By virtue of spending at least two weeks a year there for years and years (thereafter), I felt I was an unofficial member of what Williams calls The Coyote Clan. Those of us who are not native but are drawn to the natural rhythms of life in the red dust corners of this state and at least three others.

I don’t know how many books Williams has written but I think I have read most all of them. She has garnered dozens of awards and titles and has spoken in large halls on both coasts. Those books of non-fiction, written with a mystical hand, have served as travel guides and talismans for my explorations of spirit. Even though the Weiss family sold the bookstore decades ago there is still a whole section of her transformational books at Dolly’s.

This week I was thinking a lot about her essay from the book “Refuge.” It is a series of stories centering around the birds of the Great Salt Lake region, somewhere (in the middle) between Ogden and Logan. The Shoreline Preserve was the first project The Nature Conservancy ever did in Utah. Terry has another book — “When Women Were Birds” and you will find her mystical urgent prose there as well.

I have had several opportunities over the years where I met Terry and heard her speak and watched her in action. She was a powerful force to get both Bears Ears and Grand Staircase designated as national monuments here. For decades now she has lived with her husband outside of Moab in a private valley where one of my dearest friends lives. It seems right she is ensconced in the shadow of those vibrating red rocks.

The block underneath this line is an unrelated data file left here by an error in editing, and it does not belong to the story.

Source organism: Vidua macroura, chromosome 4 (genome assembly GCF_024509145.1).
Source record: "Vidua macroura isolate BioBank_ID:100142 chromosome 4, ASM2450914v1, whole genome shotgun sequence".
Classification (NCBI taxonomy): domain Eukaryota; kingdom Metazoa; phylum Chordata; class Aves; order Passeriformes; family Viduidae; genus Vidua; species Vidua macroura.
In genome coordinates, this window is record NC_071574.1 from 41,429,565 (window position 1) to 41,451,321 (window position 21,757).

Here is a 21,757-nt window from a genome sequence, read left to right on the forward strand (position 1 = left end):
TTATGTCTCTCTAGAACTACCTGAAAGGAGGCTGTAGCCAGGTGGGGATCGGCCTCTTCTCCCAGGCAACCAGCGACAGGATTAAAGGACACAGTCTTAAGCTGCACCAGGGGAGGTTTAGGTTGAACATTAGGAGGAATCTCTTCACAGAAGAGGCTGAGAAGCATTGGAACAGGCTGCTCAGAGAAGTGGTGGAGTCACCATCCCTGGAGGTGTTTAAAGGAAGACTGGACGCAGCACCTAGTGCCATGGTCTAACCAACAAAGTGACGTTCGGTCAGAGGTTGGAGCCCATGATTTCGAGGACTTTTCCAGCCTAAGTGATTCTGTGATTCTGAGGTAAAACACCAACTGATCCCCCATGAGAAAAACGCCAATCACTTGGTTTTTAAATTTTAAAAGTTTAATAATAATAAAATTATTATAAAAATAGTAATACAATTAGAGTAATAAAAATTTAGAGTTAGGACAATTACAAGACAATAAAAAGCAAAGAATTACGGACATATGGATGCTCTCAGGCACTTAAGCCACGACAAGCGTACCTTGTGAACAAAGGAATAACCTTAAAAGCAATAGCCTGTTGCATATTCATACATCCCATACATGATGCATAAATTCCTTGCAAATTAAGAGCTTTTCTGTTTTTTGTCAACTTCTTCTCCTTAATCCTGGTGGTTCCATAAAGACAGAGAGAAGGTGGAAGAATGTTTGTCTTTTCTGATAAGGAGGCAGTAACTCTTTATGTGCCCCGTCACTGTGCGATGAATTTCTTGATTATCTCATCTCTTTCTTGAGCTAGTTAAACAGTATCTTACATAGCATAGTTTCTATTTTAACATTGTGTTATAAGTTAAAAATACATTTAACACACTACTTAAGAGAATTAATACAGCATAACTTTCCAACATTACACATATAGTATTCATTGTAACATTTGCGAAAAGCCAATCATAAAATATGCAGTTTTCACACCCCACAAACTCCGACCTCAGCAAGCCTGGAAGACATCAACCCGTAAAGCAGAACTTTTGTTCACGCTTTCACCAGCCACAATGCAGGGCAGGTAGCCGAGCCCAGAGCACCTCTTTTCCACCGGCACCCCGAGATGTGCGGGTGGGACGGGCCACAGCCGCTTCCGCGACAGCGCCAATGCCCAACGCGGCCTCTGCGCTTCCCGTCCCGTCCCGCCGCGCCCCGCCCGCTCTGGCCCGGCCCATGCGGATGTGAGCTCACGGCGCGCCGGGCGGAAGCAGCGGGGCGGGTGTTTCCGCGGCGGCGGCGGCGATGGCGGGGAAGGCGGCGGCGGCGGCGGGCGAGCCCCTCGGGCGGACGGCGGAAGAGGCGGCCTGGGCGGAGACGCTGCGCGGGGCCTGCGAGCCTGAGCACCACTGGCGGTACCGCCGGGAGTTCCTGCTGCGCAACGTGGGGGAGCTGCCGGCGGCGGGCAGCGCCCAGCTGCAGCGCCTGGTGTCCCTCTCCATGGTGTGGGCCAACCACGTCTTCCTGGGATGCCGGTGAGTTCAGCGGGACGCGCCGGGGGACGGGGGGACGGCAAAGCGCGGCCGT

So why do I welcome the stranger here and introduce you to Terry Tempest Williams? Because to understand current debates about what is actually sacred and not some sandalwood candle version of spirituality, you should learn from the master. Here in Park City, we are again worried about the soils and their history and their legacy. We are an old mining town that was at the same time an old railroad town. And while we may look like a slick ad from a high-fashion magazine some days, we are not a backdrop for a life. We are the life. The water and the air and the red dust mix together in a kind of alchemy that gets in the wheel wells of your car and, if you are very, very lucky, into the ventricles of your heart.

You are wondering where to start — and there is no wrong choice. “Coyote’s Canyon” is powerful and beautiful and a clear entry book if you are open to letting go. But this week I shared with some of my dearest companions on this lifepath copies of “Refuge.” For a singular essay reason. The epilogue is titled “The Clan of One-Breasted Women.” It deals with the cancer that caused so many women in the Williams family to have mastectomies. If you think there are acceptable levels of toxins we can endure — please read this. And understand you now have a responsibility to not just live off the land but with it. All the days ahead … even Sundays in this Park…

Teri Orr is a former editor of The Park Record. She is the founder of the Park City Institute, which provides programming for the George S. and Dolores Doré Eccles Center for the Performing Arts. She has been a member of the TED community since 2007 and founded TEDxParkCity in 2009.